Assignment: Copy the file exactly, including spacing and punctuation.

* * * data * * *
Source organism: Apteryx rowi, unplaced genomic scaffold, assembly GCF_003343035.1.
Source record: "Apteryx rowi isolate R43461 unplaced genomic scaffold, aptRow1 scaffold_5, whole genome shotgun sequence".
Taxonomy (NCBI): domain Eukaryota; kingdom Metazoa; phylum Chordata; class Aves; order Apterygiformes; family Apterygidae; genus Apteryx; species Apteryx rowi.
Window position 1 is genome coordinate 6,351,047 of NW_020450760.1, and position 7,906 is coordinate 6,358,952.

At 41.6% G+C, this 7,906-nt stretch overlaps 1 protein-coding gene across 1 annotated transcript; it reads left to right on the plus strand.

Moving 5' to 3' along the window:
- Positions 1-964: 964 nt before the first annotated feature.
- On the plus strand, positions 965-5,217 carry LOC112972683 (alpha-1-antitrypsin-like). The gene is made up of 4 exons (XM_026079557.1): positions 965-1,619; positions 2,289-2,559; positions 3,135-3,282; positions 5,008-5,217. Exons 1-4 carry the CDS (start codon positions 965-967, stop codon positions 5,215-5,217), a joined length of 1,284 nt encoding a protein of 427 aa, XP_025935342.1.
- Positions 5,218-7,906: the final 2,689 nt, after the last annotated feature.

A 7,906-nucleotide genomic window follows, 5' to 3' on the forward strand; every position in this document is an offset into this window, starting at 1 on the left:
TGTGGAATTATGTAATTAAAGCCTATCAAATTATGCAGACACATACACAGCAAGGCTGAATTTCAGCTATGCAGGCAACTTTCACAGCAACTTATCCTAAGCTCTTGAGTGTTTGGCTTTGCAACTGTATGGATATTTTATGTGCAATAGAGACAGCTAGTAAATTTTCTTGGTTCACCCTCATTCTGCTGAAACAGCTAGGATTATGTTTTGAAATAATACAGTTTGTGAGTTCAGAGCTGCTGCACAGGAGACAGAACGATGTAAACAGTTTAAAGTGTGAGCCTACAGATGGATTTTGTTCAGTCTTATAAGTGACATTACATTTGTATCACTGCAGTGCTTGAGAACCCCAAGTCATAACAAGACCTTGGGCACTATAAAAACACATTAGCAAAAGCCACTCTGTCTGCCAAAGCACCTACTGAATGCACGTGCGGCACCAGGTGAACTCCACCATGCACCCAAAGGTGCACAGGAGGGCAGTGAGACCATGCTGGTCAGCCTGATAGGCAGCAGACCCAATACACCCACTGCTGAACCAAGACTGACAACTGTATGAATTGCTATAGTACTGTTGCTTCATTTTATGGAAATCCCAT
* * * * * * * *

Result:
Source organism: Apteryx rowi, unplaced genomic scaffold, assembly GCF_003343035.1.
Source record: "Apteryx rowi isolate R43461 unplaced genomic scaffold, aptRow1 scaffold_5, whole genome shotgun sequence".
Taxonomy (NCBI): domain Eukaryota; kingdom Metazoa; phylum Chordata; class Aves; order Apterygiformes; family Apterygidae; genus Apteryx; species Apteryx rowi.
Window position 1 is genome coordinate 6,351,047 of NW_020450760.1, and position 7,906 is coordinate 6,358,952.

At 41.6% G+C, this 7,906-nt stretch overlaps 1 protein-coding gene across 1 annotated transcript; it reads left to right on the plus strand.

Moving 5' to 3' along the window:
- Positions 1-964: 964 nt before the first annotated feature.
- On the plus strand, positions 965-5,217 carry LOC112972683 (alpha-1-antitrypsin-like). The gene is made up of 4 exons (XM_026079557.1): positions 965-1,619; positions 2,289-2,559; positions 3,135-3,282; positions 5,008-5,217. Exons 1-4 carry the CDS (start codon positions 965-967, stop codon positions 5,215-5,217), a joined length of 1,284 nt encoding a protein of 427 aa, XP_025935342.1.
- Positions 5,218-7,906: the final 2,689 nt, after the last annotated feature.

A 7,906-nucleotide genomic window follows, 5' to 3' on the forward strand; every position in this document is an offset into this window, starting at 1 on the left:
TGTGGAATTATGTAATTAAAGCCTATCAAATTATGCAGACACATACACAGCAAGGCTGAATTTCAGCTATGCAGGCAACTTTCACAGCAACTTATCCTAAGCTCTTGAGTGTTTGGCTTTGCAACTGTATGGATATTTTATGTGCAATAGAGACAGCTAGTAAATTTTCTTGGTTCACCCTCATTCTGCTGAAACAGCTAGGATTATGTTTTGAAATAATACAGTTTGTGAGTTCAGAGCTGCTGCACAGGAGACAGAACGATGTAAACAGTTTAAAGTGTGAGCCTACAGATGGATTTTGTTCAGTCTTATAAGTGACATTACATTTGTATCACTGCAGTGCTTGAGAACCCCAAGTCATAACAAGACCTTGGGCACTATAAAAACACATTAGCAAAAGCCACTCTGTCTGCCAAAGCACCTACTGAATGCACGTGCGGCACCAGGTGAACTCCACCATGCACCCAAAGGTGCACAGGAGGGCAGTGAGACCATGCTGGTCAGCCTGATAGGCAGCAGACCCAATACACCCACTGCTGAACCAAGACTGACAACTGTATGAATTGCTATAGTACTGTTGCTTCATTTTATGGAAATCCCAT